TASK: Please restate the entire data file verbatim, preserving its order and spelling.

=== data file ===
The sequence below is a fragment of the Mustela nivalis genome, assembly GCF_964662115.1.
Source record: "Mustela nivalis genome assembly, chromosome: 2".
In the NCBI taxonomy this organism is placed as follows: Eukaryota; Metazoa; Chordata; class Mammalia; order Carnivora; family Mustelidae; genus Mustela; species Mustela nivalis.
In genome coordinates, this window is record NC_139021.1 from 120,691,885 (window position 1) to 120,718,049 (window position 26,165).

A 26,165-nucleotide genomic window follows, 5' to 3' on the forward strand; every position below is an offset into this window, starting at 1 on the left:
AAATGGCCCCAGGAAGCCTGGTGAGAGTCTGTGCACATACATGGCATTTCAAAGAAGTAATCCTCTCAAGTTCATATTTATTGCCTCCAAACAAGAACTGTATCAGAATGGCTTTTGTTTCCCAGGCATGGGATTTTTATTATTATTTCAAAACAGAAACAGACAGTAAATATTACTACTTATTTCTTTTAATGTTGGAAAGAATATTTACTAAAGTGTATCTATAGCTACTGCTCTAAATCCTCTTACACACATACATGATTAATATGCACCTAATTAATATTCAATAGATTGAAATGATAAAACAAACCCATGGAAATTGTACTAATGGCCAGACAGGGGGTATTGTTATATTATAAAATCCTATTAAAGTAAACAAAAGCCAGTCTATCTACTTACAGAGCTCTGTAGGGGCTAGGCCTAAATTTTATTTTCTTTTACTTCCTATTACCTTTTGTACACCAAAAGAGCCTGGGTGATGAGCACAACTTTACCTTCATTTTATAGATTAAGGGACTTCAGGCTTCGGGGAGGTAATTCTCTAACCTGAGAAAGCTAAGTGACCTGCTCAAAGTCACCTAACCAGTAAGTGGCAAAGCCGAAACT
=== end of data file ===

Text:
The sequence below is a fragment of the Mustela nivalis genome, assembly GCF_964662115.1.
Source record: "Mustela nivalis genome assembly, chromosome: 2".
In the NCBI taxonomy this organism is placed as follows: Eukaryota; Metazoa; Chordata; class Mammalia; order Carnivora; family Mustelidae; genus Mustela; species Mustela nivalis.
In genome coordinates, this window is record NC_139021.1 from 120,691,885 (window position 1) to 120,718,049 (window position 26,165).

A 26,165-nucleotide genomic window follows, 5' to 3' on the forward strand; every position below is an offset into this window, starting at 1 on the left:
AAATGGCCCCAGGAAGCCTGGTGAGAGTCTGTGCACATACATGGCATTTCAAAGAAGTAATCCTCTCAAGTTCATATTTATTGCCTCCAAACAAGAACTGTATCAGAATGGCTTTTGTTTCCCAGGCATGGGATTTTTATTATTATTTCAAAACAGAAACAGACAGTAAATATTACTACTTATTTCTTTTAATGTTGGAAAGAATATTTACTAAAGTGTATCTATAGCTACTGCTCTAAATCCTCTTACACACATACATGATTAATATGCACCTAATTAATATTCAATAGATTGAAATGATAAAACAAACCCATGGAAATTGTACTAATGGCCAGACAGGGGGTATTGTTATATTATAAAATCCTATTAAAGTAAACAAAAGCCAGTCTATCTACTTACAGAGCTCTGTAGGGGCTAGGCCTAAATTTTATTTTCTTTTACTTCCTATTACCTTTTGTACACCAAAAGAGCCTGGGTGATGAGCACAACTTTACCTTCATTTTATAGATTAAGGGACTTCAGGCTTCGGGGAGGTAATTCTCTAACCTGAGAAAGCTAAGTGACCTGCTCAAAGTCACCTAACCAGTAAGTGGCAAAGCCGAAACT